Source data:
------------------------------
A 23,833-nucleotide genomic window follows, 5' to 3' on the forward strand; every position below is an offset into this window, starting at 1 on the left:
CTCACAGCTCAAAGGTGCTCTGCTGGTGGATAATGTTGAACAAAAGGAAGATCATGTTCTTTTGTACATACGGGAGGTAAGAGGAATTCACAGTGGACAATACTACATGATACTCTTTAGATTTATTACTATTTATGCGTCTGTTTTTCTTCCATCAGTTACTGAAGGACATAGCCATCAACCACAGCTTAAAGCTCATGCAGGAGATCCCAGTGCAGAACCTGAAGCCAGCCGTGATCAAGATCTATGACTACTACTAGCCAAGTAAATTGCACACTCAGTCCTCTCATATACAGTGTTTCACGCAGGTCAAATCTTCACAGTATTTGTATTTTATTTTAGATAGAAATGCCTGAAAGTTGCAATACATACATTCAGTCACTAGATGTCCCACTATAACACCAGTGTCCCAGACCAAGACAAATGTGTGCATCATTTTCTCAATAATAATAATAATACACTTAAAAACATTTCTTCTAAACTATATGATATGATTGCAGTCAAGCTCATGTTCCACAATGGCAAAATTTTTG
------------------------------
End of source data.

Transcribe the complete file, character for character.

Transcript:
A 23,833-nucleotide genomic window follows, 5' to 3' on the forward strand; every position below is an offset into this window, starting at 1 on the left:
CTCACAGCTCAAAGGTGCTCTGCTGGTGGATAATGTTGAACAAAAGGAAGATCATGTTCTTTTGTACATACGGGAGGTAAGAGGAATTCACAGTGGACAATACTACATGATACTCTTTAGATTTATTACTATTTATGCGTCTGTTTTTCTTCCATCAGTTACTGAAGGACATAGCCATCAACCACAGCTTAAAGCTCATGCAGGAGATCCCAGTGCAGAACCTGAAGCCAGCCGTGATCAAGATCTATGACTACTACTAGCCAAGTAAATTGCACACTCAGTCCTCTCATATACAGTGTTTCACGCAGGTCAAATCTTCACAGTATTTGTATTTTATTTTAGATAGAAATGCCTGAAAGTTGCAATACATACATTCAGTCACTAGATGTCCCACTATAACACCAGTGTCCCAGACCAAGACAAATGTGTGCATCATTTTCTCAATAATAATAATAATACACTTAAAAACATTTCTTCTAAACTATATGATATGATTGCAGTCAAGCTCATGTTCCACAATGGCAAAATTTTTG